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Subject: Age of Industry on Portugal Map - Money Squeaky Tight rss

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Joe Pastuzyn
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Age of Industry – Portugal
Played 8-Feb-17 at Central Michigan University
Cross-posted from Portugal (fan expansion to Age of Industry)
Session Report

The weekly board game group at Central Michigan University met and three of us broke out an old and often-played favorite, Age of Industry. With the game chosen we had to decide on which map to play and I suggested the PnP Portugal map available on BGG. We had played this one a couple of times before and the last time I got smoked by Scott who utilized a good cotton / Angola strategy to take the win. I wanted a rematch.

Neil, an avid lover of Brass and Age of Industry, joined in to make a threesome. I quickly went through the rules for the base game and then in a bit more detail for the map rules. This map isn’t meant for players new to the game as it has a number of tweaks that make it a tough one to play. First, there’s the geography which, like the Japan map, is long and narrow. Unlike the Japan map, though, there aren’t any sea lanes to get around the inevitable blocking. This makes the “combine your two actions into one” rule very useful. Second, you get $10 for your first loan, but only $9 for the second and $8 for the third and so on. Did I say money was going to be tight, well it is. All loans get paid back at $10. Third, there is a space on the board for one of the two face-up cards and the card occupying that space prohibits you from building either that industry or in that colored region. You can take the card as a Draw Card action, but it will cost you $1 to do so. There are some other rules concerning rails and end game scoring, but let me leave this here. The map is good if you like a tough game.

Scott played blue and he went first opting for putting a port in the northern blue region. I (playing red) went second and saw I had one green card, two blue cards, a ship and a port. I was going to make Scott’s move, but opted to develop away my first “0” ship. Neil went south eyeing to place ships in the brown region and get into Angola early; he also built a port.

I got to build my port and ship on the second round and the other players proceeded as well. I was able to build a cotton mill as well and sent its output to the ship I built (external market). That flipped the ship and gave me some money back. Scott was taking over the blue region and Neil the brown. I branched out to the east trying to get to some cheaper cotton sites. I had a desire for getting into iron, but Scott and Neil beat me to the only two iron sites on the board.

Neil eventually opened up Angola and was the first to ship to it getting the token for a VP. He also decided to get the end game train rail bonus and got heavily into rail building. There were opportunities to make money during the game in coal and iron and Scott and Neil took advantage of them. I continued to build ships and cotton mills. I was able to reach up into Scott’s area and down into Neil’s to eventually unite the map.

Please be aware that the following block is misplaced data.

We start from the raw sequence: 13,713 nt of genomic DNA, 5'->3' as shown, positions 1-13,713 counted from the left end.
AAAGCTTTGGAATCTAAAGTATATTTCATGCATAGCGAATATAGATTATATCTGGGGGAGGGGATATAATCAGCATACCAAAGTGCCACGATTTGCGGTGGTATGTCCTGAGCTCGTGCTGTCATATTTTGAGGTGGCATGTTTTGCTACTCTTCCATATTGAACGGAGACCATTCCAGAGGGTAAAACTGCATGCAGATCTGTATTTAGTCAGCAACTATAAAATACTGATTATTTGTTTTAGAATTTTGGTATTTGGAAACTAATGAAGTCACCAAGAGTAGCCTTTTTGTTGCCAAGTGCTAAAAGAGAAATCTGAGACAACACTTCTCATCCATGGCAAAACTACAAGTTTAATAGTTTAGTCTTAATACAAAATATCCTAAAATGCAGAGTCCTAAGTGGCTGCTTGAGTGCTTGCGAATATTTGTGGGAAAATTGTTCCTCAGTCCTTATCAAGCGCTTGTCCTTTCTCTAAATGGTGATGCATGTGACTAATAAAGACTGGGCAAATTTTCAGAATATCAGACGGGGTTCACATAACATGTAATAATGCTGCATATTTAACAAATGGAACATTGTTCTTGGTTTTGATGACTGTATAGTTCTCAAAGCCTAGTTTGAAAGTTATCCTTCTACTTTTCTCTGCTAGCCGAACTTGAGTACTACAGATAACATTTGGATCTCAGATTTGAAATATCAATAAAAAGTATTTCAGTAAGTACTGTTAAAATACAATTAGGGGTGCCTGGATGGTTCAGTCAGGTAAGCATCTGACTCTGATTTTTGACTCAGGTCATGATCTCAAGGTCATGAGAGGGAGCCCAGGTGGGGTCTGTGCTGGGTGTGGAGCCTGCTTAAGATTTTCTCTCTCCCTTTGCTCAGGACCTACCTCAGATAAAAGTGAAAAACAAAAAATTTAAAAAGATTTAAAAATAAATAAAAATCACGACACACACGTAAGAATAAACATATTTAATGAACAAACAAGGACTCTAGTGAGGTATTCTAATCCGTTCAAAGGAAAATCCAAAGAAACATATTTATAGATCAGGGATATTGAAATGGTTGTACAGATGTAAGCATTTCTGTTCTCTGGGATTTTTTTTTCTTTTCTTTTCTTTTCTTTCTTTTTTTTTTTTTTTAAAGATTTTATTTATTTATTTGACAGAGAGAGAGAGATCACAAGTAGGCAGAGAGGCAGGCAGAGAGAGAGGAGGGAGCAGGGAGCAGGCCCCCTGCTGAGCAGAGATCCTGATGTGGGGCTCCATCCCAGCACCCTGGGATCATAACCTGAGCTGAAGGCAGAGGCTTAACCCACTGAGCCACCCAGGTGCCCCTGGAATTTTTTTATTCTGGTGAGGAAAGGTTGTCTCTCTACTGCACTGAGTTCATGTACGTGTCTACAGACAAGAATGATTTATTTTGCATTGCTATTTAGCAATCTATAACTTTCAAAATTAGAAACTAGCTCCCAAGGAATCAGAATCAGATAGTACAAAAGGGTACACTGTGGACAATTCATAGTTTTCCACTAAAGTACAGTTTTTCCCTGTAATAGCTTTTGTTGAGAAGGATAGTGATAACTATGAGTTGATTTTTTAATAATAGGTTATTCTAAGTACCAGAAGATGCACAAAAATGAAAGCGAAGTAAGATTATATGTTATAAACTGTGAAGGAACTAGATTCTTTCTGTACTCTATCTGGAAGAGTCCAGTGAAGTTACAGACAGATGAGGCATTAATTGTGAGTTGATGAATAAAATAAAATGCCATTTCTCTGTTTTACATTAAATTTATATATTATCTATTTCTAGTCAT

The rule about not being able to build an industry or in a region based on one of the face-up cards makes for some tough decisions and can be frustrating, but in a good way. Money was always tight and coal and iron seemed to be in perpetual short supply. We built $8 rail links a few times.

About three-quarters of the way through the game, Scott double developed his “0” level factories (cost him $3) and then got into that industry. He was the only person to do so even though we all considered it. This turned out well for him as a couple of factory tiles showed up in Angola and he was the only person who could ship to them.

The last two rounds of the game were a tight affair looking for any way to make a few points. Scott actually built two level 4 factories for $27 each, a hefty amount. He flipped them, though, making $1 in profit, but the VP’s were more important to him.

I ended the game with a double pass discarding my last two cards. I had all my cotton mills on the board and couldn’t see building my last “4” level ship. We totaled up rails and gave VP’s for the most; Neil got 3VP, Scott 2 and me 1. Neil and Scott both had 2VP from Angola tiles and I had 1. I had more money at the end of the game and Neil had to pay off one loan. When the scoring was done for tiles, the gamed ended with me at 36VP, Scott at 33 and Neil at 29.

As with any board game you play, part of the enjoyment is the game you play and a lot of it is the people you play with. Scott and Neil are great gamers and tough competition. I would like heap some praise on this map, though. It’s clever, tight and closes some of the obvious strategies in the base game. It will make you think a bit differently about how you can get done what you need to get done and the map throws curve balls at you to keep you on your toes. Congratulations to Jack, the designer for coming up with this one. If you like AoI, then take this one out for a spin with your group.

The photo below shows the game board after we have finished scoring.

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Jack
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As I stated in the other thread, you guys really got out of it what I was hoping to achieve. I'm really happy that you enjoyed it!
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